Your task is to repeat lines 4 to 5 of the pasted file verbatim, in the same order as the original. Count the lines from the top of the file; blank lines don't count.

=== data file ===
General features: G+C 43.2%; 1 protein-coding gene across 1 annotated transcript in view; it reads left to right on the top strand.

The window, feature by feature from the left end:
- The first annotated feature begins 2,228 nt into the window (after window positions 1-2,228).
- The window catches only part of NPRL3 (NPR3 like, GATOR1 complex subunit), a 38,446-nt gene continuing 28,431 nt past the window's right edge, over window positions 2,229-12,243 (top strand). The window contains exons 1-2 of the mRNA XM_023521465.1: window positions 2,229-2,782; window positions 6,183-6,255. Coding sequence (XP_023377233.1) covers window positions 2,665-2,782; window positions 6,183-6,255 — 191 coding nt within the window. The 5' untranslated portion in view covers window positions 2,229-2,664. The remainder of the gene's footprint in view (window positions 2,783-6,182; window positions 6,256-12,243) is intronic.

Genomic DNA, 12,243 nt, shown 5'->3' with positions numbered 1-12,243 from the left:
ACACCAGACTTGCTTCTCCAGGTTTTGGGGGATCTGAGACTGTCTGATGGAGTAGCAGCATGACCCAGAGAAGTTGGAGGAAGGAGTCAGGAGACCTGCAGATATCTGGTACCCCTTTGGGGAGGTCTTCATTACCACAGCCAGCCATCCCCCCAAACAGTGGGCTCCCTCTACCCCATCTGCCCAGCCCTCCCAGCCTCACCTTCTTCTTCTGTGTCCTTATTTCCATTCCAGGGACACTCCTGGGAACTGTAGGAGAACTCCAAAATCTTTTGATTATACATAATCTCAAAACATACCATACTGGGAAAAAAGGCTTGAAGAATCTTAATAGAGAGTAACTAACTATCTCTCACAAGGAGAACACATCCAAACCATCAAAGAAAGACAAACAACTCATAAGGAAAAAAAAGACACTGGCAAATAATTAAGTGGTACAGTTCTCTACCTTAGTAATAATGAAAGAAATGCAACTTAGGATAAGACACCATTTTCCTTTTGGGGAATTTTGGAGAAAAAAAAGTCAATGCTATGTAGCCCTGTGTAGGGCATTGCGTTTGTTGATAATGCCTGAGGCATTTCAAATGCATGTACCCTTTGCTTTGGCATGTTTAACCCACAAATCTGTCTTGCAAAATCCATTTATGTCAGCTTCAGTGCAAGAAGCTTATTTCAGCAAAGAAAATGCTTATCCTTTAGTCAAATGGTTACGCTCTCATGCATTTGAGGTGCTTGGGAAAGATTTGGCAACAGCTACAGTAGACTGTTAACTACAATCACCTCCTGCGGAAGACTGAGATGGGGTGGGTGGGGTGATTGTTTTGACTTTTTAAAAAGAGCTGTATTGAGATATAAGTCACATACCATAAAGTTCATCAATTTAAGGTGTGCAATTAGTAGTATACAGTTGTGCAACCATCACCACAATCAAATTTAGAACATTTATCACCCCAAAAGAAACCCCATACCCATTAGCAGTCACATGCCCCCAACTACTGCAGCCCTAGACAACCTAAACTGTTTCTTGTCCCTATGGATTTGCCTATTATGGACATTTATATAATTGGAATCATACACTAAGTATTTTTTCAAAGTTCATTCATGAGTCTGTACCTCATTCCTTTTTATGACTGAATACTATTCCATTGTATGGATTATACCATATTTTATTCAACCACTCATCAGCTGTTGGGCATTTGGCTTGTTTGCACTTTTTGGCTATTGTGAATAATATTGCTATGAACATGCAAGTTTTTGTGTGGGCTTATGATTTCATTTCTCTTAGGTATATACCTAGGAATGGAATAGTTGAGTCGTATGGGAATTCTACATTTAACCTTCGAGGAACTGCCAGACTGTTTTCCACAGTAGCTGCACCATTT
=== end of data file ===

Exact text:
- The window catches only part of NPRL3 (NPR3 like, GATOR1 complex subunit), a 38,446-nt gene continuing 28,431 nt past the window's right edge, over window positions 2,229-12,243 (top strand). The window contains exons 1-2 of the mRNA XM_023521465.1: window positions 2,229-2,782; window positions 6,183-6,255. Coding sequence (XP_023377233.1) covers window positions 2,665-2,782; window positions 6,183-6,255 — 191 coding nt within the window. The 5' untranslated portion in view covers window positions 2,229-2,664. The remainder of the gene's footprint in view (window positions 2,783-6,182; window positions 6,256-12,243) is intronic.

Genomic DNA, 12,243 nt, shown 5'->3' with positions numbered 1-12,243 from the left: